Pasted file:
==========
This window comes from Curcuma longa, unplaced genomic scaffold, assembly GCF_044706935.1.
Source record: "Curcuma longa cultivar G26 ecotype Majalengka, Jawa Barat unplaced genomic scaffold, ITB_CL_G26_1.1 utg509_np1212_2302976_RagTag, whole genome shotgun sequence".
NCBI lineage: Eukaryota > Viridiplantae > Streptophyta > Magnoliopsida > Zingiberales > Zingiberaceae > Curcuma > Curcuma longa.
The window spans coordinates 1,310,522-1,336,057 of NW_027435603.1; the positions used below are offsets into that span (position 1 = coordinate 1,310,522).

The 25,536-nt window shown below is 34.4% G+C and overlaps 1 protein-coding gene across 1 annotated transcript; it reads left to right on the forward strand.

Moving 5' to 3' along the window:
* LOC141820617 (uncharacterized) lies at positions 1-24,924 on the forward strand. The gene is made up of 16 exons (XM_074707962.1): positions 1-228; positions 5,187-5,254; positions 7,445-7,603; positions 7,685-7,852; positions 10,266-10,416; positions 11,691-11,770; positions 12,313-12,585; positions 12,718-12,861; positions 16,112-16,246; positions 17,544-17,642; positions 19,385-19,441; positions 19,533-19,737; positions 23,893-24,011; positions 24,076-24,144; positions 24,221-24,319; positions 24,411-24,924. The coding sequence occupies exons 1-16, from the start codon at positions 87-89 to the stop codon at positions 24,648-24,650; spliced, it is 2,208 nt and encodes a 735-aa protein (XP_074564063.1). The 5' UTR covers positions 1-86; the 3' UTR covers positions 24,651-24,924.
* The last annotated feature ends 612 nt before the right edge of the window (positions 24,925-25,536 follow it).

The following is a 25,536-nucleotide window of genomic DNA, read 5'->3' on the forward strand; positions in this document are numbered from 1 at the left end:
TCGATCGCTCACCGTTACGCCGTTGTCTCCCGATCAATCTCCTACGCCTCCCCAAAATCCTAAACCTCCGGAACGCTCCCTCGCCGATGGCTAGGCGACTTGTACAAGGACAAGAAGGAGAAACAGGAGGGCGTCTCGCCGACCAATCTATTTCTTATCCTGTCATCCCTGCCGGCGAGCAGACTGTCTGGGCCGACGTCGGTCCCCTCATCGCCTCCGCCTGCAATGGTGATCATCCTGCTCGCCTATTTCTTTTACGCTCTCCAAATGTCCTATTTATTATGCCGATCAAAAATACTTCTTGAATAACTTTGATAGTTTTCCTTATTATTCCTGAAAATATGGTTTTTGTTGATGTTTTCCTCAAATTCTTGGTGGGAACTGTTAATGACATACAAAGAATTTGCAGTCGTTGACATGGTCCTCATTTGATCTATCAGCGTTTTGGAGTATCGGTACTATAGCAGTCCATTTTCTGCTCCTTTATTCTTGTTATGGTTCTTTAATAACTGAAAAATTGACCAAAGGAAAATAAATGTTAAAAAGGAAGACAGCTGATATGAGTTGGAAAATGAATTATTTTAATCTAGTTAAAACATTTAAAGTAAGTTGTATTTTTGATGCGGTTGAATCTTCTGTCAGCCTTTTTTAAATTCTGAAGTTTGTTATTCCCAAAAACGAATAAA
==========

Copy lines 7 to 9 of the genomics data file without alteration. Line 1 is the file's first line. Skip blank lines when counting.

* LOC141820617 (uncharacterized) lies at positions 1-24,924 on the forward strand. The gene is made up of 16 exons (XM_074707962.1): positions 1-228; positions 5,187-5,254; positions 7,445-7,603; positions 7,685-7,852; positions 10,266-10,416; positions 11,691-11,770; positions 12,313-12,585; positions 12,718-12,861; positions 16,112-16,246; positions 17,544-17,642; positions 19,385-19,441; positions 19,533-19,737; positions 23,893-24,011; positions 24,076-24,144; positions 24,221-24,319; positions 24,411-24,924. The coding sequence occupies exons 1-16, from the start codon at positions 87-89 to the stop codon at positions 24,648-24,650; spliced, it is 2,208 nt and encodes a 735-aa protein (XP_074564063.1). The 5' UTR covers positions 1-86; the 3' UTR covers positions 24,651-24,924.
* The last annotated feature ends 612 nt before the right edge of the window (positions 24,925-25,536 follow it).

The following is a 25,536-nucleotide window of genomic DNA, read 5'->3' on the forward strand; positions in this document are numbered from 1 at the left end: